New stem cell type expands R&D, regenerative medicine possibilities

Embryonic stem stem cells can develop into many different types of cell and could one day lead to regenerative treatments for various diseases. But they have limitations—taken from a fertilized egg about five days old, these stem cells have lost the ability to develop into all cell types.

What if we could take stem cells from an earlier stage of embryonic development? Scientists from the Wellcome Trust Sanger Institute have done just that.

"The earliest cell is like a blank piece of paper, in theory it should have the greatest development potential,” said Pentao Liu, an affiliate faculty member of the Wellcome Trust-MRC Stem Cell Institute, University of Cambridge, in a statement.

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The Wellcome team, led by Liu, developed a new method of culturing cells from the earliest stage of development, when the fertilized egg has divided into four or eight cells. At this point, it is believed to still be "totipotent," or able to differentiate into any cell type. In contrast, embryonic stem cells are derived from blastocysts, which are made up of about 100 cells.

The researchers cultured the stem cells in conditions that blocked key development signals and pathways. These stem cells, dubbed Expanded Potential Stem Cells (EPSCs), maintained totipotency. The team was also able to take embryonic stem cells and induced pluripotent stem cells and reprogram them to become EPSCs—essentially turning back the clock on development. The findings appear in Nature.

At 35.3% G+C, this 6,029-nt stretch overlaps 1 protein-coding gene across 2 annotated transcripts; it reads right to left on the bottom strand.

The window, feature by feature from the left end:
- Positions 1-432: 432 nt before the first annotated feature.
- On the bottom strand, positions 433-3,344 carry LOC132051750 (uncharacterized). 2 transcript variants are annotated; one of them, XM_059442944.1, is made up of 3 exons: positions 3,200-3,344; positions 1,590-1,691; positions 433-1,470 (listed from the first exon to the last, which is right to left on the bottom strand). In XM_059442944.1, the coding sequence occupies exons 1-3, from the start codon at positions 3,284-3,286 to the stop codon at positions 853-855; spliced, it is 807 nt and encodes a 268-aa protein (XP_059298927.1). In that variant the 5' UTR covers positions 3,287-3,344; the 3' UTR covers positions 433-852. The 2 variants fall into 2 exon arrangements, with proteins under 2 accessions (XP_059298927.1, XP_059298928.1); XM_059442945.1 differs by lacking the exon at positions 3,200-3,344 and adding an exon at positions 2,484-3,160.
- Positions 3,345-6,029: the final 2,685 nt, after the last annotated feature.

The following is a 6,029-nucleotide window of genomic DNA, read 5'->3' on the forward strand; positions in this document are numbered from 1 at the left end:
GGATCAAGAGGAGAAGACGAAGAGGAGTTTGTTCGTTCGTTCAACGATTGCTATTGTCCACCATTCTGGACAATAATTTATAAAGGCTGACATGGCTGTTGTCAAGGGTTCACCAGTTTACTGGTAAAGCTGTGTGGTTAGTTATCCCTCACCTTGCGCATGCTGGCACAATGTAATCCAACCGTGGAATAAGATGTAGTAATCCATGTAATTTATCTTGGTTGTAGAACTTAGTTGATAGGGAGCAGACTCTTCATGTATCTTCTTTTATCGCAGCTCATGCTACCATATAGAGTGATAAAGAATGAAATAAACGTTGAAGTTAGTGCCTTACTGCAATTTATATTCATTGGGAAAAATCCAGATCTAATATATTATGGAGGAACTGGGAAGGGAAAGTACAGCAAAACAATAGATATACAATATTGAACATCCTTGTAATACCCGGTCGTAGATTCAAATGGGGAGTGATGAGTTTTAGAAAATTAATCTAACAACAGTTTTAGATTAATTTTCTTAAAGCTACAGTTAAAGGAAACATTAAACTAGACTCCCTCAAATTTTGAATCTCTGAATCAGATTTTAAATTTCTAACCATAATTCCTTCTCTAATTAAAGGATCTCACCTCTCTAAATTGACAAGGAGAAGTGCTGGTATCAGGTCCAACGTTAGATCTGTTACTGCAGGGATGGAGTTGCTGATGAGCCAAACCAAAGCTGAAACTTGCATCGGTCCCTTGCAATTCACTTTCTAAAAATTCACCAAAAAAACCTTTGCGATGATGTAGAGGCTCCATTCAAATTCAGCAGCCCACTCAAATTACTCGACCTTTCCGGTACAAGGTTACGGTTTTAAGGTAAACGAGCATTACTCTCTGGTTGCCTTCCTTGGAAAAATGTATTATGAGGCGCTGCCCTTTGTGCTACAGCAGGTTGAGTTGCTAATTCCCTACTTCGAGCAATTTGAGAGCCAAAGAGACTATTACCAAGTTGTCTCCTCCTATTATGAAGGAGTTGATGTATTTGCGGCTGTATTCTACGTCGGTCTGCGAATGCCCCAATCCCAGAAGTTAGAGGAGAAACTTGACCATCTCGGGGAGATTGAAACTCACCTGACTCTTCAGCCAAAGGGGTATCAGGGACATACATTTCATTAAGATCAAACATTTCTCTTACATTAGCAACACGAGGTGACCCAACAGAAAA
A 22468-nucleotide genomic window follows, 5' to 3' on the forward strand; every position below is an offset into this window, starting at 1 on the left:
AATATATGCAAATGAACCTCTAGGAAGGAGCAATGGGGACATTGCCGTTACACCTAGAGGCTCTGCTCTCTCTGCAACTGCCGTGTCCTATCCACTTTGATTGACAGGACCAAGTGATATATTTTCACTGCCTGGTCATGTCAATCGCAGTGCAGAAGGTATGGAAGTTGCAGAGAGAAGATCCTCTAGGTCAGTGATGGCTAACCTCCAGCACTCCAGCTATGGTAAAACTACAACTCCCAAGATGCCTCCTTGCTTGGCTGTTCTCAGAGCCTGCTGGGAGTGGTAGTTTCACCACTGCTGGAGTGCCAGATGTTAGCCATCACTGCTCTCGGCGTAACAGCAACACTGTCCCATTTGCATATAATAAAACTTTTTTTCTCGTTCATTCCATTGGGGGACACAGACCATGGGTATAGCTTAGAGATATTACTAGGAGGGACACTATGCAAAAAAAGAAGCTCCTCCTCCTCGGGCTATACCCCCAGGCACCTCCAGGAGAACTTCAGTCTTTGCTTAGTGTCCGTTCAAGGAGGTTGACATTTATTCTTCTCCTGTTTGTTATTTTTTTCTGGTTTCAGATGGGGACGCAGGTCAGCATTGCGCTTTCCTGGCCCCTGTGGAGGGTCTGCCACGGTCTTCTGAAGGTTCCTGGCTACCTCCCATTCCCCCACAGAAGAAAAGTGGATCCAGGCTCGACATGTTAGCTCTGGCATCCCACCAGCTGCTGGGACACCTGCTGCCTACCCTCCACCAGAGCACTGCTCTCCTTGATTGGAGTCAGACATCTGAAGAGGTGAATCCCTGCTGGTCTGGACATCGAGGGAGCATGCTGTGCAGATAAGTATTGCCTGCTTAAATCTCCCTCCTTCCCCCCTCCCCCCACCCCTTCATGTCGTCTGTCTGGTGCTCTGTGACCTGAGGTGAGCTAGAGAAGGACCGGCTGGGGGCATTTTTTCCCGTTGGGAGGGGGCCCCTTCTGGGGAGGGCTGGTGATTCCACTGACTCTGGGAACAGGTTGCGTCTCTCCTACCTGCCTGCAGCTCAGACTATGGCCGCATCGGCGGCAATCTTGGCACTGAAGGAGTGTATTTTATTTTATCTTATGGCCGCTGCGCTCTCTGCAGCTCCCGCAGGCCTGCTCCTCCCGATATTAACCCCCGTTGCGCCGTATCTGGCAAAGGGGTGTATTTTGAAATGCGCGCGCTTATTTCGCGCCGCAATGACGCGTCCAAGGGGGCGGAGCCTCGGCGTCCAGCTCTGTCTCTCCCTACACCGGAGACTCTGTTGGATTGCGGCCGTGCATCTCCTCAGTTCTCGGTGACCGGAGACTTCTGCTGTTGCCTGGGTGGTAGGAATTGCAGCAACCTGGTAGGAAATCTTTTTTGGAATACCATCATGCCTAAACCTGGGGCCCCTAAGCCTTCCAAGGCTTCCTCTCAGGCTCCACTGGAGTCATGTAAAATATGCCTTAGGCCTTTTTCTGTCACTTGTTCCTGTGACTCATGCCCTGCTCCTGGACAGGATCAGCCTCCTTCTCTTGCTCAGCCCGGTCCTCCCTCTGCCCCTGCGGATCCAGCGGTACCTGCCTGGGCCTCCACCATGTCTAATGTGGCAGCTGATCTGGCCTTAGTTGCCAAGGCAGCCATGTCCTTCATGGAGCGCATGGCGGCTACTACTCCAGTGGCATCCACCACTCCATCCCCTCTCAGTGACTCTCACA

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Regenerative medicine holds promise in a number of different areas, including growing new skin from a burn patient’s own cells instead of using skin grafts. A team from the Salk Institute created embryos with both pig and human DNA, with the eventual goal of growing transplantable tissue and organs. While the scientists did not allow the hybrid embryos to fully develop, their invention could be useful in drug development and regenerative medicine.

The ability of Wellcome Trust's EPSCs to develop into any kind of cell not only expands research opportunities, but it also opens the door to potential regenerative treatments.

"EPSCs provide a platform to study early embryo cells in detail at the molecular level to understand development, not only in mouse, but ultimately in future in humans,” said first author Jian Yang of the Wellcome Trust Sanger Institute. “This new method of producing stem cells could be enormously helpful for studying development, more efficiently generating functional human cells, and researching treatments for pregnancy problems such as pre-eclampsia and miscarriages."